Certainty is a great asset in life. We all seek certainty. Some seek it inside themselves and others seek it externally. Some find it in faith, others in routine. Certainty gives us lots of confidence in the world around us. We use it to mourn the fact we were not born fortunetellers. We do not like the idea that we cannot control the future and this shakes our confidence. If we want confidence, we must lean on some things to will stay stable in our life.
Marriage and certainty
I find certainty an overrated concept. In marriage, for example, people seek signs of certainty that they have chosen the right match.
One of my clients was very upset her boyfriend asked her to sign a prenuptial agreement and did not want to marry. I specifically say, “did not want to marry”, because she said that he did not want to marry her, but he did not want to marry anyone else either. He just did not believe in the institute of marriage.
When I asked her what she would get if she married him with a party and a white dress, she thought about it and said, “It will be a sign he wants to be with me for the long run”. They were talking about having kids, so I asked her, “Do you think he wants to be with you for the short run, if he wants to have kids with you?”
When we examined this desire for certainty, we realized that if she married him in a flashy, white dress wedding, she had a greater chance of divorcing him. The more we discussed it, the more she realized that the intentions, the desire to work on the relationship and the commitment do not change if they have the same bank account, a white wedding or an expensive honeymoon. All couples start with the right intention and lucky us, they cannot see into the future.
Many people choose to be employed by others for certainty. They take a mortgage based on their income. They buy a car based on their income. They even spend on hobbies based on it. They like the illusion of this certainty, because they do not know when the company might lay people off due to some financial crisis, when their position might be cut, when younger, or more experienced, people might offer better value for money to their employer or when the ruling party might change and their industry will suffer.
Many of my clients were devastated by a rude awakening from the illusion of “job security”. Over the last 30 years, since Gal and I entered the workforce (was mostly self-employed), we woke up from this illusion more than 10 times. Even now, after 13 years of running a business, we know it is easy to fall into the trap of believing that what has been will continue. We have a big contract, an amazing project, then it ends suddenly and we wonder again how secure it was in the first place.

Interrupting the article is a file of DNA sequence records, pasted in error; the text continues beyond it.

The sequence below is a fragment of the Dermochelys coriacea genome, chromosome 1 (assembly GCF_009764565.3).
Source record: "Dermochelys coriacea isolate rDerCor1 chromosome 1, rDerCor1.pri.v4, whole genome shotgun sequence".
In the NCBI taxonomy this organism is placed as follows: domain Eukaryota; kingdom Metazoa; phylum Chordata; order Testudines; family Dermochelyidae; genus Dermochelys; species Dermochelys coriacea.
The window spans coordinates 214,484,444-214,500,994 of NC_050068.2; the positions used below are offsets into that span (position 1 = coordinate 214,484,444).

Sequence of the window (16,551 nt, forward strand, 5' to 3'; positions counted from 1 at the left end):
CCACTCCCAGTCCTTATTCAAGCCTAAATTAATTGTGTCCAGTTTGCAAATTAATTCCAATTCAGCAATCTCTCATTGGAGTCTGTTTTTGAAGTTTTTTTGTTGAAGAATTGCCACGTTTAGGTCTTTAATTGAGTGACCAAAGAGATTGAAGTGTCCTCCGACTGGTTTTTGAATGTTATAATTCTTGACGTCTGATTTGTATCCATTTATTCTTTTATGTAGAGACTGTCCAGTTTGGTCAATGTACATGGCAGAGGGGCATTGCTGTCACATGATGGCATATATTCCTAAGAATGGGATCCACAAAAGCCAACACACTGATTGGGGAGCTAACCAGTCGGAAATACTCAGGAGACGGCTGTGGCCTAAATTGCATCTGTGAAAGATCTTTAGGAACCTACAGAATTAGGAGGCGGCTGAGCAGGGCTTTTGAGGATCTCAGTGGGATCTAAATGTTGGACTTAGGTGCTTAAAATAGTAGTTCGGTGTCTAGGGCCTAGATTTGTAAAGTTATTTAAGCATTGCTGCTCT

Health and certainty
We often look for a sense of confidence in our health. Over the years, we come up with beliefs that if we do certain things, we will certainly be fine. I had this shattered 23 years ago. I was very healthy in my second pregnancy. It was the ultimate pregnancy – no morning sickness, not too much weight gain and I was happy and active. But my son was born with a heart defect and died within two days.
We have this feeling that if we do the “right” thing, we will be immune. The second time it happened to me was when I reached menopause. I was healthy and did all the right things. When I went to see my doctor, he said to me, “Ronit, healthy eating, meditation and a positive attitude can ease the symptoms, but cannot reverse aging”. It made sense, but still, I wanted the certainty of knowing that my body would do the same things it could do before. I lived with an illusion that what had been would continue to be, and when my health did not fit my expectations, I was devastated.
The only certain thing in life is death. It is the only thing we know will happen for sure. Although we do not spend time thinking about it, it is going to happen.
From certainty to faith
Many people ask me, “Ronit, does it mean we should not search for certainty?” Well, no. It only means we should not be disappointed when our false expectations are not met.
If we want to be happy, we need to understand to stop expecting complete certainty and settle for a general sense of confidence. With this feeling, we can navigate life better. Some people say that if you swap the expectations from 100% certainty to a hope that the future will work to your advantage, it is called “faith”.
Faith is the ability to go on with your life despite uncertainty.
Many people think that faith means believing in God. I was very happy to see the movie Salmon Fishing in the Yemen, where the connection between faith and fishing was brilliant. It presented faith as a belief that something will happen in a certain way without knowing for sure that it will.
There is letting go in faith, which I find very healing and comforting. It is a great antidote to fear, to doubt, worry, anxiety, disappointment and anger. Faith gives us the ability to start walking even if we cannot see the whole journey. A “leap of faith” is when we let go and jump from where we are to where we want to be without the certainty that we will land safely.
Faith is a personal journey and can be uplifting, because we do not have to hang on to life being exactly as we expect it to be. This way, we leave room for it to be better than we have imagined.
Let go! Everything will be OK in the end. If it is not OK, it is not the end…
May faith be with you!